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It is well accepted that consumers value the convenience and efficacy of spray technology. Over the last several years, GCI magazine has noted the acceleration of design, taking spray packaging from the appearance of a commodity to ergonomically sophisticated containers with aesthetic panache.
What has been difficult for spray formats to do, however, is to connect with consumers beyond hair care and fragrance. Sprayable sun protection appeared close to breaking that barrier just a few years ago, when nearly every major marketer of sun protection products added a spray format. These experienced quick popularity with consumers, who gladly opted for the ease of application and the lightweight and less-mess formulas this option offered. And suppliers played their part, creating formulas and ingredients specifically for sprayable sun protection. The format, however, hit something of a wall.
Alcohol in the finished formulas, particularly when applied to faces, can be an issue of consumer concern. And health care industry insiders watching regulatory and consumer advocacy issues noted an issue less evident to those making the purchase—to be truly effective, sunscreens must be applied in quantities not readily achieved in a spray format.
Although not really the game changer that was expected, sprayable sun protection has been a catalyst for attempting spray options in other segments. In formulations, antioxidants and moisturizers became both part of the protection claim and added-value differentiators. Developments for hair care also are playing a role in opening the options for spray delivery of product. Work by Westman Associates, Inc. in 2005–06 to demonstrate the viscosity capabilities of barrier pack cans showed that spray systems could handle gel and cream formulas, specifically for hair products. Further, Emsar and others have offered sprayers for higher viscosity formulas for more than 10 years, allowing spray dispensing for hair gels and the like.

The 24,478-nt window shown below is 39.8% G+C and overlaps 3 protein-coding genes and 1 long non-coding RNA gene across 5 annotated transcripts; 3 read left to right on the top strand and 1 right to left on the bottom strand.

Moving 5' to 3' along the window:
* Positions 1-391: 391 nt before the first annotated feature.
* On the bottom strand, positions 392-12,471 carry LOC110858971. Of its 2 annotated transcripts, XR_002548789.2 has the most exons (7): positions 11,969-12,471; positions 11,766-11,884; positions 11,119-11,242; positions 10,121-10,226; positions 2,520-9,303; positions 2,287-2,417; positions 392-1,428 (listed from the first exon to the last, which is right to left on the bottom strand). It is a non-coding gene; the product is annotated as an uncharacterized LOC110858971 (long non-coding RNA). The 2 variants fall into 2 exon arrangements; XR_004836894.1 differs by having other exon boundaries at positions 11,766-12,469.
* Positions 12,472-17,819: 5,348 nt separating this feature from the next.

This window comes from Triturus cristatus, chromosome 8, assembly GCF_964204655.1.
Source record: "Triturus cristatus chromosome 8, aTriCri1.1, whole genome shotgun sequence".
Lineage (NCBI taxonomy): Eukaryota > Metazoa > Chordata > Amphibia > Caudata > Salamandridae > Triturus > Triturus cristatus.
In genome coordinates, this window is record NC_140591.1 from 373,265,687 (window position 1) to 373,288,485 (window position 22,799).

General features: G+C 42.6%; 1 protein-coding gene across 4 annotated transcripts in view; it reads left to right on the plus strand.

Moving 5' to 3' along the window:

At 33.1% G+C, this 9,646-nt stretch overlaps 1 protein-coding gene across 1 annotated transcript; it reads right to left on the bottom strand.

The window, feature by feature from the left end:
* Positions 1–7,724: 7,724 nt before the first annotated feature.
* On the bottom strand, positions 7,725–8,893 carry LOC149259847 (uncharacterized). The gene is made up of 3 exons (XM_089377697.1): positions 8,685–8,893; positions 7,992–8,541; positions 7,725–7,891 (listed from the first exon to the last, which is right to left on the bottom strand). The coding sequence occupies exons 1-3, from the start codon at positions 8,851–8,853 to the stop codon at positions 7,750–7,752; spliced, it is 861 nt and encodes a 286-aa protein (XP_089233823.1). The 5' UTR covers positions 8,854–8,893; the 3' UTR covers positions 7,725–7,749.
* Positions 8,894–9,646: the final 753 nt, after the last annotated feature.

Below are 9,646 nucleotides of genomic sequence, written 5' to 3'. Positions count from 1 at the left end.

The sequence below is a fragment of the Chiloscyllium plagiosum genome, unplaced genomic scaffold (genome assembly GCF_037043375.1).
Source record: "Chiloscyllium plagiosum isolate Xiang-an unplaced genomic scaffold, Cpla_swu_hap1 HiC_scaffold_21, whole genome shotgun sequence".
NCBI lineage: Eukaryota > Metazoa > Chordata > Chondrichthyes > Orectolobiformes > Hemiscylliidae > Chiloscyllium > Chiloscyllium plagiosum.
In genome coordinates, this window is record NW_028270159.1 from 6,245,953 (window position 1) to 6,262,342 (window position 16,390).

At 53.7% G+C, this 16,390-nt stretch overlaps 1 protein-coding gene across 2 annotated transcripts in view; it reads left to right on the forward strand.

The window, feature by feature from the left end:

Two recent launches indicate that incorporating skin care ingredients and breaking down viscosity barriers are opening avenues for spray products beyond hair and sun care: the D2O Hydration Spray from Jane Iredale–The Skin Care Makeup and Reckitt Benckiser’s Veet brand Spray On Hair Removal Cream. These products are links in the format’s evolution, and the launch of D2O Hydration Spray was an evolutionary step in itself. Its predecessor offered hydration in less than ideal climates. As additional benefits were realized, more needs could be addressed.